The chromosome 11q13.5 locus is frequently amplified in several types of human cancer. We have previously shown that 11q13.5 amplification was associated with significantly shorter overall survival in ovarian cancer patients, but the molecular mechanisms of how amplification of this locus contributes to disease aggressiveness remain unclear. Because ovarian cancer mortality is primarily related to resistance of chemotherapeutic agents, we screened the top six candidate genes within this amplicon for their contribution to drug resistance. Rsf-1 (also known as HBXAP) was found to be the only gene in which gene knockdown sensitized tumor cells to paclitaxel. Rsf-1 has been known to interact with hSNF2H to form an ISWI chromatin remodeling complex. We found that Rsf-1 was up-regulated in paclitaxel-resistant ovarian cancer cell lines, and Rsf-1 immunoreactivity in primary ovarian carcinoma tissues correlated with in vitro paclitaxel resistance. Ectopic expression of Rsf-1 significantly enhanced paclitaxel resistance in ovarian cancer cells. Down-regulation of hSNF2H or disruption of hSNF2H and Rsf-1 interaction enhanced paclitaxel sensitivity in tumor cells with Rsf-1 up-regulation. Rsf-1 expression altered expression in several genes and activated certain signaling pathways that may contribute to drug resistance. In conclusion, our results suggest that Rsf-1 is the major gene within the 11q13.5 amplicon that contributes to paclitaxel resistance, and the formation of the Rsf-1/hSNF2H complex is required for inducing this phenotype.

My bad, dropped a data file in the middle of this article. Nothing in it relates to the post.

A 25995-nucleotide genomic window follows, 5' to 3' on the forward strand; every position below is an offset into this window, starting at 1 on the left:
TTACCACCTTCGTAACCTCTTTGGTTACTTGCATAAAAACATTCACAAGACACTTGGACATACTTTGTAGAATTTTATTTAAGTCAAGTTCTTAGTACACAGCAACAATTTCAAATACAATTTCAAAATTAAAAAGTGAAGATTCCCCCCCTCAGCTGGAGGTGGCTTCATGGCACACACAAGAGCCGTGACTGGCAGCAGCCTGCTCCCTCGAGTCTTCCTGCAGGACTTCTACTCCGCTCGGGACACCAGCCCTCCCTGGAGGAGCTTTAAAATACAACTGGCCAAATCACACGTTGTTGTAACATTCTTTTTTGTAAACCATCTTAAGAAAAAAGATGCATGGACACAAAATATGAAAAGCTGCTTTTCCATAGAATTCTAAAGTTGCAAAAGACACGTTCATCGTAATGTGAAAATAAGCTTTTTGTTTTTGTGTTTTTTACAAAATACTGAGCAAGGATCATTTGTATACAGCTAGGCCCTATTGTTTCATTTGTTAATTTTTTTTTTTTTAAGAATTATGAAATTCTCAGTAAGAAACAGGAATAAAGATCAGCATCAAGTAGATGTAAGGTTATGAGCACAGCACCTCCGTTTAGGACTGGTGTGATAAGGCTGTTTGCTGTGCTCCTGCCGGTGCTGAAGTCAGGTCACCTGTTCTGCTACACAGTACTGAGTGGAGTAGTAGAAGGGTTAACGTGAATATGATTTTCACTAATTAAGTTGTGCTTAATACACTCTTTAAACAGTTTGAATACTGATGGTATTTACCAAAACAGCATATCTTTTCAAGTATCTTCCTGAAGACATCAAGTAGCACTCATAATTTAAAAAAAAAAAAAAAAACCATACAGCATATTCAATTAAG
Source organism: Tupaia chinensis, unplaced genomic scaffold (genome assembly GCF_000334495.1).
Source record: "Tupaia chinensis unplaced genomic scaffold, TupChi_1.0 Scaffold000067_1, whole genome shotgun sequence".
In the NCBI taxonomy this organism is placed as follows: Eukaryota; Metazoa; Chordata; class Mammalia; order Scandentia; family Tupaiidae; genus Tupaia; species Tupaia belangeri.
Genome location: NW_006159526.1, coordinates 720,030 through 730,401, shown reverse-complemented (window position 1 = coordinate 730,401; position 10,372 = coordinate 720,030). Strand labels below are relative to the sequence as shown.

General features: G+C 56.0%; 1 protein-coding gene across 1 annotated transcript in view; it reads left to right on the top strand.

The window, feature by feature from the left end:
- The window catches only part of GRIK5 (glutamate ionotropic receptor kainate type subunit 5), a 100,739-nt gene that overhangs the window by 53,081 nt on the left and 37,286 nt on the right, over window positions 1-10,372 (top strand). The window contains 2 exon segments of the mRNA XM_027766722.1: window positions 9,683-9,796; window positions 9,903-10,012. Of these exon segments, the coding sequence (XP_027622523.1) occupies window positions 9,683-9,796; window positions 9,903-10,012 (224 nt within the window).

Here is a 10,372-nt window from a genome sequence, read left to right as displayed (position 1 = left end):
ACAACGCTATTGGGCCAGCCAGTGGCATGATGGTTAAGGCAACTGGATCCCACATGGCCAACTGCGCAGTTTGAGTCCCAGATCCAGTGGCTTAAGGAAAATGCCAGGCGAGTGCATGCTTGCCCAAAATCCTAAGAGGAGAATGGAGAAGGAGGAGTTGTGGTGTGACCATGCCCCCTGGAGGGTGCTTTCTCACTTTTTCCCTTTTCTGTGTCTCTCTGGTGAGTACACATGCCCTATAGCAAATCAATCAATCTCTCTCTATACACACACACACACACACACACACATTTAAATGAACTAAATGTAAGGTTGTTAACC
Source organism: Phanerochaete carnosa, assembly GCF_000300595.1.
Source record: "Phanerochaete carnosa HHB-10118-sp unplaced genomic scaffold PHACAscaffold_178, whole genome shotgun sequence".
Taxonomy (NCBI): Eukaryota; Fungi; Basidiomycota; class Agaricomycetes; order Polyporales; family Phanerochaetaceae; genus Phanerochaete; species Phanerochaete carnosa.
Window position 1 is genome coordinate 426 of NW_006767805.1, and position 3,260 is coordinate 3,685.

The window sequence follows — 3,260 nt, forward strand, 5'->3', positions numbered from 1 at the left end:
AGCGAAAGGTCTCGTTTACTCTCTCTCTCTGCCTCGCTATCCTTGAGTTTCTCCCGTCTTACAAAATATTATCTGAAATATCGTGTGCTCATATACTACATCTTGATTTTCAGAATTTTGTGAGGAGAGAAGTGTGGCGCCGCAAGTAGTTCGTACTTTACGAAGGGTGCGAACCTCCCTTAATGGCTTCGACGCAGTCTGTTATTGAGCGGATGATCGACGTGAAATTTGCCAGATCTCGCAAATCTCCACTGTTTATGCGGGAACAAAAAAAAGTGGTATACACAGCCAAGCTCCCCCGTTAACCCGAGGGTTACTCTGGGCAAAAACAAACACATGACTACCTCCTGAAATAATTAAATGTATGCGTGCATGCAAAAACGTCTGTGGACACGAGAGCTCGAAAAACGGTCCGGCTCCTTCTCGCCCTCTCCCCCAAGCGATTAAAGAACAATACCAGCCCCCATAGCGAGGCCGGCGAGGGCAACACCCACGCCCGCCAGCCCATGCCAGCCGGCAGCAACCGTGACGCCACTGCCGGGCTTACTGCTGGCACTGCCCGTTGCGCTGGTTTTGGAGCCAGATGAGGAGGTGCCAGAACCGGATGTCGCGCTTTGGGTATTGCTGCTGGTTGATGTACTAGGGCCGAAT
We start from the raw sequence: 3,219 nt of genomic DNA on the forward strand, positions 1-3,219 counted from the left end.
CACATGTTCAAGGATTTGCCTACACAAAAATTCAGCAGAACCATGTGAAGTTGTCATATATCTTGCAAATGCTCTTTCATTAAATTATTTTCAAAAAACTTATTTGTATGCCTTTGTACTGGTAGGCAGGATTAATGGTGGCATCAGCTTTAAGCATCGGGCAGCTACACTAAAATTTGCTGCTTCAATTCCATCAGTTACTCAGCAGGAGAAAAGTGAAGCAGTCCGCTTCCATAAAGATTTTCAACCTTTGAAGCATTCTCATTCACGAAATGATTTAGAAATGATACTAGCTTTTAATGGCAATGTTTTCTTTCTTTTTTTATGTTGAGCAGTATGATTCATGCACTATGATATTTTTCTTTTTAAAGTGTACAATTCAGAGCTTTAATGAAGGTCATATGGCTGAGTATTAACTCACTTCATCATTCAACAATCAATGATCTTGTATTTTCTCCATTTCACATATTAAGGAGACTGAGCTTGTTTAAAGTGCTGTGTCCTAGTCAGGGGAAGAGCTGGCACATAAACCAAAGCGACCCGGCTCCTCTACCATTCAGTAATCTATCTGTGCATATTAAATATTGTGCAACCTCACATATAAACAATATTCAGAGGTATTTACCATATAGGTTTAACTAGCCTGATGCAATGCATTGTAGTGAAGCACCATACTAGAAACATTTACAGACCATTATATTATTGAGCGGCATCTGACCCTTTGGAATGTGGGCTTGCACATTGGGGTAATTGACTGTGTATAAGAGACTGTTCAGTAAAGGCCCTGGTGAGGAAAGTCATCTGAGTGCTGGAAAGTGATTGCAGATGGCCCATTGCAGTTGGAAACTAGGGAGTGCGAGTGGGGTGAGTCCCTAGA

ASJC Scopus subject areas
- Cancer Research